A CHARITY opposing animal testing is urging Warwick University to ‘step into the 21st century’ and stop cruel experiments.
The number of tests conducted by the university in 2014 increased six per cent from the previous year, meaning a 5,000 animals were experimented on in 2014 compared to 4,705 in 2013. Mice were the most commonly used animal, followed by rats and then fish.
In 2013 sheep were also used for cardiovascular and ‘applied studies’. None were used in 2014.
One of the experiments conducted in 2014 included slicing up the brain of a rodent to perform studies on epilepsy.
Cruelty Free International – a charity working to stop animal testing – say universities in the UK experiment on more than one million animals a year with many tests conducted out of curiosity.
Director of science for the charity, Dr Katy Taylor told the Observer: “It is shocking that universities in the UK account for approximately 50 per cent of all animal experiments in Britain.
“The majority of animal experiments conducted by universities also appear to be driven by curiosity rather than a focused attempt to address a particular illness.”
The charity say testing on animals is an archaic practice which is no longer necessary due to ethical alternatives, such as human tissues and cells grown in labs.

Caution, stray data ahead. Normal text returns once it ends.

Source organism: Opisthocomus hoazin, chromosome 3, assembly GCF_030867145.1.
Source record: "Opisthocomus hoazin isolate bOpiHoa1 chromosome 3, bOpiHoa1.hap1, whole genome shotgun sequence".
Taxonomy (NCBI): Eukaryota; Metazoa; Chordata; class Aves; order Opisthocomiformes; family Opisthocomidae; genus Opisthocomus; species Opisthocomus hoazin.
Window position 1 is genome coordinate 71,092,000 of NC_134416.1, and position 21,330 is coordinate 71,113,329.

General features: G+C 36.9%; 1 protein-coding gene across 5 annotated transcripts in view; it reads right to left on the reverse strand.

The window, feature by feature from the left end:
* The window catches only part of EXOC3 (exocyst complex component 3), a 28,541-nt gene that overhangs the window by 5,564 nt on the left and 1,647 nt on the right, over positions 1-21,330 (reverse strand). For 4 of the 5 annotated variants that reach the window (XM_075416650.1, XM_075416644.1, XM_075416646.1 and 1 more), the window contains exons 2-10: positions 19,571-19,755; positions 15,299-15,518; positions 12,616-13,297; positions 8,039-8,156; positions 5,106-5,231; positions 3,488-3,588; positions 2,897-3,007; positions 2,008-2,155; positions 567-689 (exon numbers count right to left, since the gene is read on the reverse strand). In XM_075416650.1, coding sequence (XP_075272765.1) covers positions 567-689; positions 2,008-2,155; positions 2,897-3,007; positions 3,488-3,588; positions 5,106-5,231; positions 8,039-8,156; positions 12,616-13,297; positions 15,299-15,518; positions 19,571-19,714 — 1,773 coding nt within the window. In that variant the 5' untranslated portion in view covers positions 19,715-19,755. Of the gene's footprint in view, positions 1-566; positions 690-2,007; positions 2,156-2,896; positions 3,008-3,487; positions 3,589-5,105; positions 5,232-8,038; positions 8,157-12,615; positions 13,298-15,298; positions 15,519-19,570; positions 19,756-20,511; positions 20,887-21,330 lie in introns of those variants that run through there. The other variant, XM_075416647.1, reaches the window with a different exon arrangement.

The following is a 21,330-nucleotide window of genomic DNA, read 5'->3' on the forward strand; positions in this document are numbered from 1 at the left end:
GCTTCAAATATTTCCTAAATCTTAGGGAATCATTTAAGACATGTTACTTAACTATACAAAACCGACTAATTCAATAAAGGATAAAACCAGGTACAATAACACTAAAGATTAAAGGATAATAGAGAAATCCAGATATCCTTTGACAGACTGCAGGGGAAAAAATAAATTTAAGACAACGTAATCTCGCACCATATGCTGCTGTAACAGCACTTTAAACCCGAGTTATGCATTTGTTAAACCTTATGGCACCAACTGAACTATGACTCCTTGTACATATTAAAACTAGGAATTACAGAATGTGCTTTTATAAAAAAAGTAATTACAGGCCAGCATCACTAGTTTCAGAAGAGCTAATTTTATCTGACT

They believe animal experiments are unreliable and even unsafe, as animals do not contract the same diseases as humans.
Dr Taylor said: “Unlike many universities who are recognising that this isn’t the way to do research and reducing the number of animals on which they test, Warwick University experimented on more animals in 2014 than in 2013.
“We urge Warwick to begin phasing out animal experiments and move towards the development of innovative, humane and human-relevant research methods for the 21st century.”
But the university seem unlikely to put a stop to their tests.
A spokesman from the university said: “Any animal testing carried out by the university is to further our biomedical research, examples of which you can find on our website.”
Visit www2.warwick.ac.uk to find out more.